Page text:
Starring: Ben Foster, Vicky Krieps, Billy Magnussen, Peter Sarsgaard, John Leguizamo, and Danny Devito.
Directed By: Barry Levinson
Where I Watched it: HBO MAX
English Audio Description Available?: Yes
Description Provided By: Zoo Digital
Description Written By: Steven Peltier
Narrated By: Kelly Brennan
The Plot: Based on the true story of Harry Haft (Foster), a Holocaust survivor who has come to America and finds out that someone he knows is already living here. So, he attempts to grab their attention by climbing the ranks of the boxing world and challenging Rocky Marciano to a fight, figuring the press will help him. However, when a journalist (Sarsgaard) hears of his quest, the truths about Harry’s time in a concentration camp, where he fought both for his life, and also the entertainment of Nazi soldiers, isn’t as well received as he would have hoped. But Harry’s journey is full of choices no man should ever have to make, and his determination to find some normalcy in his life in spite help to shape this biopic.
What Works: Ben Foster has been on “the list” of actors long overdue for an Oscar nomination, and The Survivor shows why, and it’s another performance of his likely to be overlooked. I don’t quite understand the HBO drop, and whether or not he’s even eligible, or if he was eligible last year and just no one saw this, but Foster is giving the performance of his life trying to pay Harry Haft and his legacy their dues.
He takes on this monumental task of playing this strong willed, determined individual who seems driven at times just by the need to survive in spite of all that continues to be thrown his way, and later he seems to want to move forward and leave behind that exact same part of himself, but he’s consistently haunted by those very decisions of his past. It’s a dynamic performance of strength and struggle that only an actor of Foster’s caliber could pull off.
There’s always a hesitancy with me to praise films that simply just highlight the suffering, because it is not there for our enjoyment. It’s there to provoke thought and conversation, and I hope that this film, with it’s powerful imagery and lack of filtering the horrors of living in a death camp, will remind those who continue to promote some idea that the holocaust didn’t happen, or continue to prop up this ever rising tide of anti-Semitic attacks, just what it was like not even 100 years ago. There are very much people alive from this time period. And we need to acknowledge their truths before they all disappear.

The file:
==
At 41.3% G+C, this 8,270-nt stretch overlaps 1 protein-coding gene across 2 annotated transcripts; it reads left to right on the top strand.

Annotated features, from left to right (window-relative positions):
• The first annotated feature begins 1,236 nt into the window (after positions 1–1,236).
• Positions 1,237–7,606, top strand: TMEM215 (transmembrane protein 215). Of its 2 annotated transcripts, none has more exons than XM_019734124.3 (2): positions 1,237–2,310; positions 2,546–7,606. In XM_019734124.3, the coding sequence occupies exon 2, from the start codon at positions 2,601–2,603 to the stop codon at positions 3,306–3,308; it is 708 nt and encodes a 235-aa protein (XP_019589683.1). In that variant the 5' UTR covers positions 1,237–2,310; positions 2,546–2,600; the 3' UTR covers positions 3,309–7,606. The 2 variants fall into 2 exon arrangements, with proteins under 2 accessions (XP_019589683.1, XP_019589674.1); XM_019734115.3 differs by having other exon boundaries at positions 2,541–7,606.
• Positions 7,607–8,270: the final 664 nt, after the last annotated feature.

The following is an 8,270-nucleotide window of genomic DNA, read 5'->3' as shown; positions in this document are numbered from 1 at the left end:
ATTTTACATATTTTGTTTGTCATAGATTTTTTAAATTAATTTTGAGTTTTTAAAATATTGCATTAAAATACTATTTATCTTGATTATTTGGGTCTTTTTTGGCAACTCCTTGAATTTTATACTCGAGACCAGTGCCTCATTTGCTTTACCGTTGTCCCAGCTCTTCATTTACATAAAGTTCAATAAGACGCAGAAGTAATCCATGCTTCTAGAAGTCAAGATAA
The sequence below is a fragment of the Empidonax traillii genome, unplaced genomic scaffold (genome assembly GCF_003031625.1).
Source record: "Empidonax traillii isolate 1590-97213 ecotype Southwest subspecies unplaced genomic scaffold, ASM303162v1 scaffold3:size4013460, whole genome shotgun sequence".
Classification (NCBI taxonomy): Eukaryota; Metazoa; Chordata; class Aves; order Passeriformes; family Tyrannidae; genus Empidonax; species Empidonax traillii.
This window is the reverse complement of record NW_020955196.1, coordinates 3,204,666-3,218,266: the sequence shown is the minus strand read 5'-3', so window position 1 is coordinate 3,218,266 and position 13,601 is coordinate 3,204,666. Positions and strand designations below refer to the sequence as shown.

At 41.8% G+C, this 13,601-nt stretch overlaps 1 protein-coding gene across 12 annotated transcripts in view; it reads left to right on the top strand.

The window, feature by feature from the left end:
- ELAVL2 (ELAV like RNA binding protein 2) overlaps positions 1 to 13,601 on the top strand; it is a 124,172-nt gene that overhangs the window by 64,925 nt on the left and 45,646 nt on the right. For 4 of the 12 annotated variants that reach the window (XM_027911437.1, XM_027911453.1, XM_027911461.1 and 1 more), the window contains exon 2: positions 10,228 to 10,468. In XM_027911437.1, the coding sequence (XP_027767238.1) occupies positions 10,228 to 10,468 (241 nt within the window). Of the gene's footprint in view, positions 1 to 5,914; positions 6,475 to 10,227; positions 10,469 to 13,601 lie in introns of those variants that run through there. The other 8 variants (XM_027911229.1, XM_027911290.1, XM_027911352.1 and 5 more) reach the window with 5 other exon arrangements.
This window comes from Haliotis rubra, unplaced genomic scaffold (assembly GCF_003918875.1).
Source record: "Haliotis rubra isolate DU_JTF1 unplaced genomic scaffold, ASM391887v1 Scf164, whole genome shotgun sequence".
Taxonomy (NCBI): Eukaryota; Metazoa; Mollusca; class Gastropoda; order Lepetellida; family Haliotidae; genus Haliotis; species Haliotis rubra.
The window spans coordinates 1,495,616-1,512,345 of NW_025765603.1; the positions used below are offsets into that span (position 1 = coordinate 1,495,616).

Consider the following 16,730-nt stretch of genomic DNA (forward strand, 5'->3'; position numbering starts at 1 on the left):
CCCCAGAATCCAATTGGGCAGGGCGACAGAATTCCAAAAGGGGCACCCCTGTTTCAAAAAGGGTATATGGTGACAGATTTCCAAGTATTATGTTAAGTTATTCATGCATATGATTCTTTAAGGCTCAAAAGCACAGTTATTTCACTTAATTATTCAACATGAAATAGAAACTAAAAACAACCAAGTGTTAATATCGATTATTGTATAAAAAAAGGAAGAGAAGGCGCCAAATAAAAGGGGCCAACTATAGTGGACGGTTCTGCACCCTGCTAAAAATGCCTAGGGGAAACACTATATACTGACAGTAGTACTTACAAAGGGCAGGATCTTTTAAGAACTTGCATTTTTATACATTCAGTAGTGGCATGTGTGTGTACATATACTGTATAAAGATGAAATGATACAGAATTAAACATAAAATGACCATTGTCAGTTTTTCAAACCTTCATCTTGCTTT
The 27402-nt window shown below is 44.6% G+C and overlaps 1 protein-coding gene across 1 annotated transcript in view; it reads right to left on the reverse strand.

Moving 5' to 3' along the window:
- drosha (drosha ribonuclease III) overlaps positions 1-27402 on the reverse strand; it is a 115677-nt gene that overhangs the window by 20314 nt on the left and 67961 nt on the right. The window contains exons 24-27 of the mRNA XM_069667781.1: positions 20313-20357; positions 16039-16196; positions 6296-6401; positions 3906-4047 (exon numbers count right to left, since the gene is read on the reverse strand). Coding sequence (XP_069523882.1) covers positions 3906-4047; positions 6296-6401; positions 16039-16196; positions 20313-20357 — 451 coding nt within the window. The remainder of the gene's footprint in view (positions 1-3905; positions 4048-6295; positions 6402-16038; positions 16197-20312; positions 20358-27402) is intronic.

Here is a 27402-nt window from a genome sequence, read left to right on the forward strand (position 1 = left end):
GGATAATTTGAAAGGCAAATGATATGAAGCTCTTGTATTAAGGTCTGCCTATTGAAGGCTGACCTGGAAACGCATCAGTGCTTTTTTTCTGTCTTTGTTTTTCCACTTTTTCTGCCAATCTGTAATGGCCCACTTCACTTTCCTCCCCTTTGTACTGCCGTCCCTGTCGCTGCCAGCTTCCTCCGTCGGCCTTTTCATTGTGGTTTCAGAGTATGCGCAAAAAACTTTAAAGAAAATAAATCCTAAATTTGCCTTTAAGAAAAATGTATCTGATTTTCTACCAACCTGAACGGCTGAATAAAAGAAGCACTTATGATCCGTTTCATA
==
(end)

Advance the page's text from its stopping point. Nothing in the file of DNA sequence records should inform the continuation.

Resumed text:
What Doesn’t Work: The way the fim is edited, choosing to leap through time on a whim, either because we’re just slowly being given parts of Harry’s story, or because he’s remembering it in fractured details through a nightmare both helps and hampers the film. On one hand, the movie seems to keep peeling back layers like an onion, but those layers are these horrific events that transpired, and a seemingly escalating list of horrors for Harry.
On the other hand, it makes his American journey feel so disjointed and secondary that the majority of the cast that comes through the film seems to disappear without much notice. We just don’t see them again, and it’s hard to decipher if we ever will. Based on the way the story is laid out, I did not expect to see Krieps as much as i did, and I wasn’t connecting with her in her first few scenes. I love her as an actress, as she was great in The Phantom Thread, but here she always seems out of place, because the film wanted something else.
The other notable actors, Leguizamo, Devito, and Sarsgaard are so inconsequential they come and go, and you barely notice them. The only one really worth mentioning is Magnussen, who has the task of playing the Nazi who keeps putting Harry up for fights. He’s the villain to this story, and he plays it well.
I think Barry Levinson is one of the best directors out there, but I wasn’t feeling his choices of editing, and how he laid this story out. I actually went into this knowing nothing about the film or the true story, and it took me a minute to wrap my head around what this film was doing.
The Blind Perspective: Overall, I thought the written description was solid. But our narrator is just too upbeat for this project. I would not have hired her for a holocaust drama, but I would love to hear her on other things. This is just an example of someone not really thinking things through, and the subject matter at hand. maybe she tried to approach this as neutral and somber as possible, but she still comes off as somewhat excited at times in the film where that emotion would be otherwise inappropriate.
Final Thoughts: Although I felt let down at times, surprisingly, by the choices being made by Barry Levinson, and by the upbeat narration, there’s no denying that Harry’s story is a powerful one that deserved to be committed to film, and Ben Foster gives every fiber of his being to making sure this survivor is portrayed in the most honest way possible. If for nothing else, just show up for Foster’s performance. He’s really just that good.
Final Grade: B+